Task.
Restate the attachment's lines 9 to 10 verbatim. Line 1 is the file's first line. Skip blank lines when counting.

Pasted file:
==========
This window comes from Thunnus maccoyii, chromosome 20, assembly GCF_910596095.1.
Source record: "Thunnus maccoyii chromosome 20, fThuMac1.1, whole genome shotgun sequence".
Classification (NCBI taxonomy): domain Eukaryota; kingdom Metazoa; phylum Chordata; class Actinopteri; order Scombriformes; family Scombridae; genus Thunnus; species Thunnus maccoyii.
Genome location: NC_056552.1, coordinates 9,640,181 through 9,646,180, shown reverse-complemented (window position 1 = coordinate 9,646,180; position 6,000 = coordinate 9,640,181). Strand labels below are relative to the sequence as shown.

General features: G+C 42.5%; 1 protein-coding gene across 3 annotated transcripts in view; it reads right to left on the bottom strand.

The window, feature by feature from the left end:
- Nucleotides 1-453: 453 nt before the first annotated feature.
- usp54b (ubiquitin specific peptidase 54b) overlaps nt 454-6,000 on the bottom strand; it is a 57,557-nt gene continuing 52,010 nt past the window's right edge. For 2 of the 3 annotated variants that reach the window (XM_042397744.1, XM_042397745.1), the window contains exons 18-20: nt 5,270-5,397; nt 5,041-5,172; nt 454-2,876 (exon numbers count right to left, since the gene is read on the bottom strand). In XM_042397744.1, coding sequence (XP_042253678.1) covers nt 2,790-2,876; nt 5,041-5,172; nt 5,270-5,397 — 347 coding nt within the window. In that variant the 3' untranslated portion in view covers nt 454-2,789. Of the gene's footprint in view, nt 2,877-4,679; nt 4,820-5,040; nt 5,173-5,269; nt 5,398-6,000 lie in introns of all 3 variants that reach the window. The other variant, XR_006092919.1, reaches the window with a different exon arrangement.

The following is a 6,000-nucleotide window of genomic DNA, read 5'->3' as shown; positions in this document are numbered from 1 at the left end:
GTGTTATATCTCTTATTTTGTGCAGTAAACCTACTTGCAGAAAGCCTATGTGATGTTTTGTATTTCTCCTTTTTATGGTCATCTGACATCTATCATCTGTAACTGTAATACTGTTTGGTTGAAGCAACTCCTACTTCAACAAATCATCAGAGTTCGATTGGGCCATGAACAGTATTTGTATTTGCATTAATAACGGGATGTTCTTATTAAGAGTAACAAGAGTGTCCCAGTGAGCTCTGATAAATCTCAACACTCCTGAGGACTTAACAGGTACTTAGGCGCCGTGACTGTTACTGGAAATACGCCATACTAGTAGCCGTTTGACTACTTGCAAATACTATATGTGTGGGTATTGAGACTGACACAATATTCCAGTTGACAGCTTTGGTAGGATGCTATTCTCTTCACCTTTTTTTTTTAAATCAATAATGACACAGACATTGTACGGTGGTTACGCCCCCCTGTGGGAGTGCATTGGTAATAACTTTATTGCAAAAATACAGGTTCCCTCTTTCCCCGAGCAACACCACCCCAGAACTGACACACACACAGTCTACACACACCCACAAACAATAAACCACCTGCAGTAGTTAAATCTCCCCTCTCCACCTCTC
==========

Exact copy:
The following is a 6,000-nucleotide window of genomic DNA, read 5'->3' as shown; positions in this document are numbered from 1 at the left end:
GTGTTATATCTCTTATTTTGTGCAGTAAACCTACTTGCAGAAAGCCTATGTGATGTTTTGTATTTCTCCTTTTTATGGTCATCTGACATCTATCATCTGTAACTGTAATACTGTTTGGTTGAAGCAACTCCTACTTCAACAAATCATCAGAGTTCGATTGGGCCATGAACAGTATTTGTATTTGCATTAATAACGGGATGTTCTTATTAAGAGTAACAAGAGTGTCCCAGTGAGCTCTGATAAATCTCAACACTCCTGAGGACTTAACAGGTACTTAGGCGCCGTGACTGTTACTGGAAATACGCCATACTAGTAGCCGTTTGACTACTTGCAAATACTATATGTGTGGGTATTGAGACTGACACAATATTCCAGTTGACAGCTTTGGTAGGATGCTATTCTCTTCACCTTTTTTTTTTAAATCAATAATGACACAGACATTGTACGGTGGTTACGCCCCCCTGTGGGAGTGCATTGGTAATAACTTTATTGCAAAAATACAGGTTCCCTCTTTCCCCGAGCAACACCACCCCAGAACTGACACACACACAGTCTACACACACCCACAAACAATAAACCACCTGCAGTAGTTAAATCTCCCCTCTCCACCTCTC